2.3.4 Hardware Modifications Plan

Since the THD payload was completely designed for a space application - the payload hardware needs minimal modifications. Assuming the THD payload structure survives and passes all integrated SAPPHIRE spacecraft system testing (i.e. shake, vib.), no hardware modifications are planned at this time.

Work that needs to be done

If determined necessary by the analysis of the spacecraft thermal model by the Thermal subsystem team, copper wiring between the DC to DC converter (which is the component that consumes the most power of any component in the THD circuitry) and the aluminum payload box structure should be added to provide a thermal pathway and minimize temperature buildup.

To eliminate any possible vibration during launch, a space compatible RTV should be used to secure loose connector wiring and components to the THD PCB.

2.3.5 Electronic Modification Plan

Since the THD payload was completely designed for a space application - the payload electronics needs minimal modifications. For example, tantalum capacitors were selected instead of electrolytic capacitors because electrolytics contain an internal liquid that would vaporize since these components are not hermetically sealed. Also, due to the vacuum environment, the heat energy transfer mechanism is limited to radiation and conduction. This limited heat transfer can create large temperature variations. To minimize the effect of these temperature variations on circuit and component performance, high reliability components were selected. For example, ceramic instead of plastic op-amp packaging and 1% precision metal film resistors were utilized to minimize voltage drifts due to temperature changes. A second important modification was performed due to the harsh acceleration, shock, acoustic, and vibration loads that will be applied to the payload during launch. To ensure signal I/O continuity, all wires from the payload DB-9 connectors to the PCB were double wire wrapped and soldered. In addition, all solder joints on the PCB were carefully inspected visually.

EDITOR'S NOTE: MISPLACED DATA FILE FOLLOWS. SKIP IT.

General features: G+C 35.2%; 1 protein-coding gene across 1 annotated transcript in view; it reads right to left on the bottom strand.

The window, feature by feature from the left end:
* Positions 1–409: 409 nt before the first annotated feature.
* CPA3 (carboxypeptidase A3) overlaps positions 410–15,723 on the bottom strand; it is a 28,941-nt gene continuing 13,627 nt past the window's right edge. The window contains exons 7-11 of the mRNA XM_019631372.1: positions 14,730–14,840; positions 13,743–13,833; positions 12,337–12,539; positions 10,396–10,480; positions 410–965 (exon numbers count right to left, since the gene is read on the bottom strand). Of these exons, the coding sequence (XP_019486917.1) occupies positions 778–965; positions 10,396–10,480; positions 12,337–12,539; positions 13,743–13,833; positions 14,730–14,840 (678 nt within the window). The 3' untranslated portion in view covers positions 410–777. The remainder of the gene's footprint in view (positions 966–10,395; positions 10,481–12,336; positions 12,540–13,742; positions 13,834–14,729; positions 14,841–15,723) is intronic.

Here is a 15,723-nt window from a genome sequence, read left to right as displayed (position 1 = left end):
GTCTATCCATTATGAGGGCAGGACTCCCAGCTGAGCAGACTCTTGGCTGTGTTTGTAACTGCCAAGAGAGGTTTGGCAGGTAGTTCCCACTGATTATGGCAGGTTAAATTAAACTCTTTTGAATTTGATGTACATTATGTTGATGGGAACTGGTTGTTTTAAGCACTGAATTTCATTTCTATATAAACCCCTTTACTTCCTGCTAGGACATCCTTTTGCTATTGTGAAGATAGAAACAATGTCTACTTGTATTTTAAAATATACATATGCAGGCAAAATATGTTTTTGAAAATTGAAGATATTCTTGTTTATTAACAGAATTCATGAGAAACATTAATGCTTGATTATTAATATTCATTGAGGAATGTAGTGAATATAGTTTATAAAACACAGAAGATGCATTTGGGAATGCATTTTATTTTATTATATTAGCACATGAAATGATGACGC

Work that needs to be done

Assuming no electronic component problems occur during THD/SAPPHIRE spacecraft integrated system testing, no electronic modifications are currently planned.

2.3.6 Software Modification Plan

The software to run the THD must be written, incorporated into the SAPPHIRE mission software, and thoroughly tested. Preliminary software has been written to verify the SAPPHIRE CPU had the capability to activate the THD, sample and store THD output analog data, and deactivate the payload. However, more detailed software must be written and tested by the CPU team.

Work that needs to be done

write more detailed software code to operate the THD payload. Specifically, this code should active the THD, sample and store data (at 100 Hz), and deactivate the payload. Data should then be examined to verify THD payload operation. In addition, this code should be incorporated into the overall SAPPHIRE mission software and thoroughly tested.

2.3.7 Additional Future Work